In addition, tree roots can salvage leached nutrients. In one study during a particularly wet year, tree roots recuperated over 200 kilograms per hectare of leached nitrate from field crops. [Click images below to expand.]
Whalen says it’s essential to provide producers with incentives to adopt TBI systems on their operations, and the carbon sequestration research helps provide an initial benchmark for cap-and-trade or SPEDE payment calculations.
There is precedent for carbon credit incentives in Quebec: Whalen points to a buffer zone project in the province several years ago in which participants were compensated for planting trees in buffer zones at the edge of agricultural fields in vulnerable watersheds.
But what TBI compensation would look like is not known. “There would have to be some clear guidelines on what type of land is suitable, what types of trees are the right ones, and who should get the monetary reward for doing this program,” Whalen says.
Most researchers do not recommend producers establish TBI systems on prime agricultural land. “That would be a hard sell,” Whalen says. Rather, her recommendation is that producers interested in the practice begin by slowly converting marginal land, for instance, areas with poor drainage or rocky soils.
“You could abandon the whole thing and let it re-vegetate itself, but why not make some money off that land?” she asks. “By incentivizing TBI, we could give farmers that option. We could get them to do something on that land that would bring them some revenue.”
Bradley says considering the socioeconomic context of a region, as well as its biological potential, is extremely important to assessing the success of a TBI program. Recently, a graduate student at Laval University completed a PhD project looking at obstacles to uptake of TBI systems in Quebec. In highly productive, competitive regions in the St. Lawrence Lowlands, producers were less open to changing practices. In other areas with more marginal land, producers responded much more positively, according to Bradley.
It’s not that TBI can’t be applied in productive, as well as marginal land – Bradley points out that a single stem of black walnut can earn between $5,000 and $10,000 in revenue. “These trees would take 70 to 100 years to get to maturity in southern Ontario, but if they’re in an open area because they’re not competing for light, occasionally pruned to maintain stem quality, and in a system where the intercrops are being fertilized, these trees can potentially be ready for harvest in 35 years.”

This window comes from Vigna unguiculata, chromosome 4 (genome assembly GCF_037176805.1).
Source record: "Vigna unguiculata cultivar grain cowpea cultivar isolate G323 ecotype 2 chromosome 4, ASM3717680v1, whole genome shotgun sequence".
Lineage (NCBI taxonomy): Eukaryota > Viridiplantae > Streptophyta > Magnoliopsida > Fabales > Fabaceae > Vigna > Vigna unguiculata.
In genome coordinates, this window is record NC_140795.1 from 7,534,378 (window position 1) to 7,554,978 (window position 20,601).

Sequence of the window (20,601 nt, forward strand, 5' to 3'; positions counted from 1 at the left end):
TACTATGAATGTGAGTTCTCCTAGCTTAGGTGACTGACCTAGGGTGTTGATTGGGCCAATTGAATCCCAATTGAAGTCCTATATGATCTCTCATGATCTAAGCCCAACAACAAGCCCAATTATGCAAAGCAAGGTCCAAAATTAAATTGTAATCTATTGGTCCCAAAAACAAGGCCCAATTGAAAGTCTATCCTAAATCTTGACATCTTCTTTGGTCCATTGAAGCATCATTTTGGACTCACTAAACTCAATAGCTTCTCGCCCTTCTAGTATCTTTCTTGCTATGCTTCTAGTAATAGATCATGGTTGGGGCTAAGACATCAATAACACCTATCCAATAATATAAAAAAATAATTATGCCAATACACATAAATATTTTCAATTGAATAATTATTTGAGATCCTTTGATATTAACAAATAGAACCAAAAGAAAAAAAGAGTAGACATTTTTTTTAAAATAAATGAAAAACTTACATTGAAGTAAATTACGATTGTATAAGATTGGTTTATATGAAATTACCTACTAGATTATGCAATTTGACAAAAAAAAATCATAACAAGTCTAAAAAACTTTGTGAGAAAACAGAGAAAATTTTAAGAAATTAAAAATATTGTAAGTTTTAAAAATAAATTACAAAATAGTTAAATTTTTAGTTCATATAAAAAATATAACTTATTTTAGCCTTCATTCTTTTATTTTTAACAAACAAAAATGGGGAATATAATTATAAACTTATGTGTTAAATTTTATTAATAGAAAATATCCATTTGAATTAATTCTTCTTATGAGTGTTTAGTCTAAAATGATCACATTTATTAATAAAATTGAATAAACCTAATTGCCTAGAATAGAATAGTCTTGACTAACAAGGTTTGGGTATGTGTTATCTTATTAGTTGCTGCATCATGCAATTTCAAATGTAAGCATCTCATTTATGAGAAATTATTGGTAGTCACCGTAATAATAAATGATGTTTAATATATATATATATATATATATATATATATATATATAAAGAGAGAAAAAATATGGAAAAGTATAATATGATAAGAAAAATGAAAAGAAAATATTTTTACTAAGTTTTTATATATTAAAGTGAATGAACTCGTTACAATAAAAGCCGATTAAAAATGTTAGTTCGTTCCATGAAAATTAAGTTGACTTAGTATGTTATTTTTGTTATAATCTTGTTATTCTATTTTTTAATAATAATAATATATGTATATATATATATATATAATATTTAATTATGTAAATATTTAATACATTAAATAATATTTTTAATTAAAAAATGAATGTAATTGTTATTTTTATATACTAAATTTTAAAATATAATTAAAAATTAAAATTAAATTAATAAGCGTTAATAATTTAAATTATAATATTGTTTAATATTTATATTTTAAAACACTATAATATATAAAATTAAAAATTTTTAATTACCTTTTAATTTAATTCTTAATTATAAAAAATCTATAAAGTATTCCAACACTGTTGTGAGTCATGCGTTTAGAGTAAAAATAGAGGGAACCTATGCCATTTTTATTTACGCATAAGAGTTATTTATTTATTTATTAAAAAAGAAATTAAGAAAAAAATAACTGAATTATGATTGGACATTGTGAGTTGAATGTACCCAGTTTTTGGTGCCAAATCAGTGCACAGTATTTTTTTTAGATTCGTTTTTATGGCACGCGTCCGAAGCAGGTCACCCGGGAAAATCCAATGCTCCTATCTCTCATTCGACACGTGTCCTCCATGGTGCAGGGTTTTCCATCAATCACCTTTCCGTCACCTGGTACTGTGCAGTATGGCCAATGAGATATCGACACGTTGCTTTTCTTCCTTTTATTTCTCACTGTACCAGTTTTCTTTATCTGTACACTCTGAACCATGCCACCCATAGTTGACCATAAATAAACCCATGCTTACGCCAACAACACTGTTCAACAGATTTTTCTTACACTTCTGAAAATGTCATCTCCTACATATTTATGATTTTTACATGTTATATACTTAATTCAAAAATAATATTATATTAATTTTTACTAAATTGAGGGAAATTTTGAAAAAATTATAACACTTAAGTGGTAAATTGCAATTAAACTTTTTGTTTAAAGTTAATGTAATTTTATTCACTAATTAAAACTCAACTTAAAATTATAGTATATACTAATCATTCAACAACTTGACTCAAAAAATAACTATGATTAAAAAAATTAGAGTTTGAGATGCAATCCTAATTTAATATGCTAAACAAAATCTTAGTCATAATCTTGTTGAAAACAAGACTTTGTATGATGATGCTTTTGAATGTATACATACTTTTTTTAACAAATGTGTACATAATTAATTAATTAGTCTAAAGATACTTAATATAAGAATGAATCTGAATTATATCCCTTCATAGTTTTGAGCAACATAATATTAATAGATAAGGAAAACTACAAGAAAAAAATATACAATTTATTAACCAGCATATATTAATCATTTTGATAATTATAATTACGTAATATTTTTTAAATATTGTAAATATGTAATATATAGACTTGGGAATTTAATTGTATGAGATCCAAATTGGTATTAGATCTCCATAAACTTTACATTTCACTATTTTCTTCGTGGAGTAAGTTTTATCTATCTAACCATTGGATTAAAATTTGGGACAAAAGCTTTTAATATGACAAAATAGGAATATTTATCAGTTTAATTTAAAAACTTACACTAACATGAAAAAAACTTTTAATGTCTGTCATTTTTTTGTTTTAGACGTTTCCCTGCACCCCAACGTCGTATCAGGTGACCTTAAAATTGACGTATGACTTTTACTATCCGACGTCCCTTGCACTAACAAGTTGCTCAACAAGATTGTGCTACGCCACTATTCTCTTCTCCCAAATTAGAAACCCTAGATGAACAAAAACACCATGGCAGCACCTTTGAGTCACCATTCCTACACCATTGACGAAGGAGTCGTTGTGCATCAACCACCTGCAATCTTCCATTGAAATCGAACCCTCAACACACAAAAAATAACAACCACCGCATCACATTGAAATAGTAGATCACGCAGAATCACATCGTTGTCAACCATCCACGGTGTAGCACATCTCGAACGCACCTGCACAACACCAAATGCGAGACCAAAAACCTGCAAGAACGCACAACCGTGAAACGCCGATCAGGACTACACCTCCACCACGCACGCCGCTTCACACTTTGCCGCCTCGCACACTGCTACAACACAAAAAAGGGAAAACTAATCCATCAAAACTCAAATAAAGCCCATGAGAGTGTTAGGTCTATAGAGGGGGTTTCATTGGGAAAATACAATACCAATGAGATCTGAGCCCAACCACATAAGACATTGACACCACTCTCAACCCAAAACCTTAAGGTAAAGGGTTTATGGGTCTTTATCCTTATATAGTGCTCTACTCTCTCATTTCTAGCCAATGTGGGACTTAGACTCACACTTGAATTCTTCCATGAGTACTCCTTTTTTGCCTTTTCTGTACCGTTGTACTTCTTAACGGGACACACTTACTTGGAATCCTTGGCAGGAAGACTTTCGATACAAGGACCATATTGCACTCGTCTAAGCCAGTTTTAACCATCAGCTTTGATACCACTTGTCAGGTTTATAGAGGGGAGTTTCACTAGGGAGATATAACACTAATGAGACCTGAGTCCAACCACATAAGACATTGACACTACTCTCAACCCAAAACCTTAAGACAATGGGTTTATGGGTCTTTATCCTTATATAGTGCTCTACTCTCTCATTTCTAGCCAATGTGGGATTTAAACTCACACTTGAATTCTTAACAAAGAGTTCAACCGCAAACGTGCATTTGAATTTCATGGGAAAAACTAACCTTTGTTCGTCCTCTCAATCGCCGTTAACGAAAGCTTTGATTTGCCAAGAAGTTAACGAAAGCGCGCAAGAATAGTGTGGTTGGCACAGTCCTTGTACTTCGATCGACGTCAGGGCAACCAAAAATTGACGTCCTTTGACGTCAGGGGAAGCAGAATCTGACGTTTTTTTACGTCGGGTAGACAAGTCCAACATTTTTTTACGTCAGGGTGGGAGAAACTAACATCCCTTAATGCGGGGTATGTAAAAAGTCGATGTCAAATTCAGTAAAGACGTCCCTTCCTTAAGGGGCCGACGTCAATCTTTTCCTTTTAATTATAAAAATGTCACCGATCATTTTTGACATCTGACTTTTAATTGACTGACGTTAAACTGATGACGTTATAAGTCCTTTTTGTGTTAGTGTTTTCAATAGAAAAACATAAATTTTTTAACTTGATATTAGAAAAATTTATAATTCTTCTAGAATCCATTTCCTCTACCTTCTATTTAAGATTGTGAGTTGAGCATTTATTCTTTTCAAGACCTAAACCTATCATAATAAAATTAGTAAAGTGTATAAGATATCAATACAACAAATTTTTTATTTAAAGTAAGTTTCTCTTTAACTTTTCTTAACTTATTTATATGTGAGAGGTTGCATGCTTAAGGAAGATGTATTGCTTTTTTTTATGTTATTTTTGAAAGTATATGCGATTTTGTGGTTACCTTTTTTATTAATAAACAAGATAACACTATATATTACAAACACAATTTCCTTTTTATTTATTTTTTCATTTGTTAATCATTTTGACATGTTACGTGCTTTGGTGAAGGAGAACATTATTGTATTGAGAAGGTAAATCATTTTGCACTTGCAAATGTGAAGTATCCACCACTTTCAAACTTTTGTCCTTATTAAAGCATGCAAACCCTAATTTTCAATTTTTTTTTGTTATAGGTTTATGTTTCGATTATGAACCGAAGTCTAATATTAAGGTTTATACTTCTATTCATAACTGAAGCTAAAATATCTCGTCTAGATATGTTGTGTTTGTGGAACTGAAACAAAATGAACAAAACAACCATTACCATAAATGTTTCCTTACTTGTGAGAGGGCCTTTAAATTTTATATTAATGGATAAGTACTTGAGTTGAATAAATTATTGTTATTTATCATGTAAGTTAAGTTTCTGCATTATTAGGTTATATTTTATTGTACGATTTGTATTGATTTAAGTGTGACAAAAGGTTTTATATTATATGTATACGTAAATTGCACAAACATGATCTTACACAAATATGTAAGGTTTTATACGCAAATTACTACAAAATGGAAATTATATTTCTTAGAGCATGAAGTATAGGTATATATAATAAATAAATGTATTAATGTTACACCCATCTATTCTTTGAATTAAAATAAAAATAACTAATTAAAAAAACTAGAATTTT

He completes a quick calculation: “33 trees times 5.5 rows – that’s 165 trees per hectare, and if they’re worth $5,000 each at the end of 35 years, that’s a good pension plan,” he says. “A young farmer starting out at 25 could attain millions of dollars for that wood.”
Black walnut is a high-value hardwood that takes significant time to grow; in most TBI systems, faster-growing trees like hybrid poplar are used on their own, or in combination with higher-value trees like black walnut, red oak, white oak or ash. But even for hybrid poplar, which takes 10 to 12 years to mature, Bradley says there are untapped opportunities.
“There are markets that are begging to be opened in Canada. Here in southern Quebec, we use poplar mainly for fine paper pulp, but in Europe they use it for all kinds of things,” he says. “One hectare of corn will bring in more money than poplar. But there are a lot of environmental and yield benefits for the farmers even in productive areas. There is quite a lot more than just year-to-year return on investments.”
Quebec producers interested in diversifying the landscape and their revenue sources might do well to pay attention.